buildings view from below

Five Steps to Improving Energy Efficiency in Your next Building Project

The buildings sector in the United States accounts for over three-quarters of electric consumption, and these costs are passed on to both tenants and owners. If you’re working on a building project here in Oregon, it’s never too early to start thinking about taking steps to improve energy efficiency in your building. Here are some useful measures towards that goal.

Passive design

The decisions made during the design and planning stage of a project can have profound long-term impacts on energy efficiency. Modern builders increasingly take passive design strategies into account. Climate-responsive architecture, for instance, considers local climate conditions when designing a comfortable interior environment with minimal reliance on artificial energy. This can yield significant energy savings in Oregon where seasonal fluctuations can swing from warm and dry in the summer, to cold and wet in the winter. Daylighting and passive heating are other design strategies which let your building take advantage of solar radiation.

Improved building envelope

Building insulation is a core component which allows the occupants to enjoy comfortable indoor temperatures and air quality continuously. It’s estimated that 50-60% of the heating load in buildings is a result of flow through the walls, foundations, and roof; while almost all cooling load comes from solar heat gain through windows. An improved building envelope will ensure this critical function is provided with a reduced energy cost. Triple glazing or energy-efficient windows, for instance, continue to provide necessary illumination while reducing heat loss in winter and minimizing heat gain in summer.

Internal systems

As buildings across the country continue to trend up in terms of overall electric consumption, the benefits of using energy-efficient systems will only increase. Switching entirely to Energy Star technologies, for example, can reduce residential energy consumption by 30%, up to 50% in the best-case scenario; similar numbers (21% and 46%) are possible for commercial buildings. Changes in appliances used by all tenants can yield the biggest improvement; uniformly using LED light bulbs, or upgrading to a more efficient HVAC system, will bring immediate benefits.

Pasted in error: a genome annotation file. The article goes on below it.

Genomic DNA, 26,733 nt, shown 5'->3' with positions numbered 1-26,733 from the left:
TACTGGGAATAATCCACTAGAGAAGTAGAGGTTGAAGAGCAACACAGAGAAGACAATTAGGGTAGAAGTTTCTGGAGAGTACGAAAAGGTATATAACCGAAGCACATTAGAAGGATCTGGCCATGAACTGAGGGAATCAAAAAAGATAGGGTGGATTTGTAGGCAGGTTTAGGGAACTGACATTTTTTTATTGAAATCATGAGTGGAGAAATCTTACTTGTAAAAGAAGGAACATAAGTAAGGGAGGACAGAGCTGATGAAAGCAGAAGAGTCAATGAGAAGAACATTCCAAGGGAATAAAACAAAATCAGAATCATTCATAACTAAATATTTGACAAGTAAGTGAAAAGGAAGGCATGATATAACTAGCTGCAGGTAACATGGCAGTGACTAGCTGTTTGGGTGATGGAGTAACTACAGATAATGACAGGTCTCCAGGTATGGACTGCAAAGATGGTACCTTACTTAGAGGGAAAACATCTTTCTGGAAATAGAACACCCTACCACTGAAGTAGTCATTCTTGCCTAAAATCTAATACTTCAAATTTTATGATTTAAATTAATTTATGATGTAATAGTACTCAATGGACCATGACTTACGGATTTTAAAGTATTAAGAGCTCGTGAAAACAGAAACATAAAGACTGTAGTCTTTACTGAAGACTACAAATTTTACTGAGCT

Use renewable sources

Young technician checking solar panels

Depending on your location and the function of your building facilities, using renewable energy sources for some of your project needs can be an excellent opportunity to step up your energy efficiency. Photovoltaic power systems can produce power right at the point of use, reducing your building’s consumption, especially during peak demand times. Water treatment and recycling systems can also offer utility savings and reduce the energy needed to supply the facility with water.

Monitoring and reporting

In most cases, a building’s life cycle can last for decades. The stakeholders at the outset of a project may not even be involved any longer as time goes by; especially when it comes to building design, this can lead to short-term solutions. The only way to address this concern is through constant monitoring and reporting of systems performance. Ensure the best long-term care for your projects throughout Oregon; building commissioning experts in Portland will continue to keep an eye on the facility’s optimal performance and take the necessary actions to minimize corrective maintenance costs.

When you’re involved in the design and maintenance of a building, keep a long-term vision of the project and its needs throughout the life cycle. Seek out every opportunity to implement these and other measures to improve energy efficiency and drive down costs over the years.

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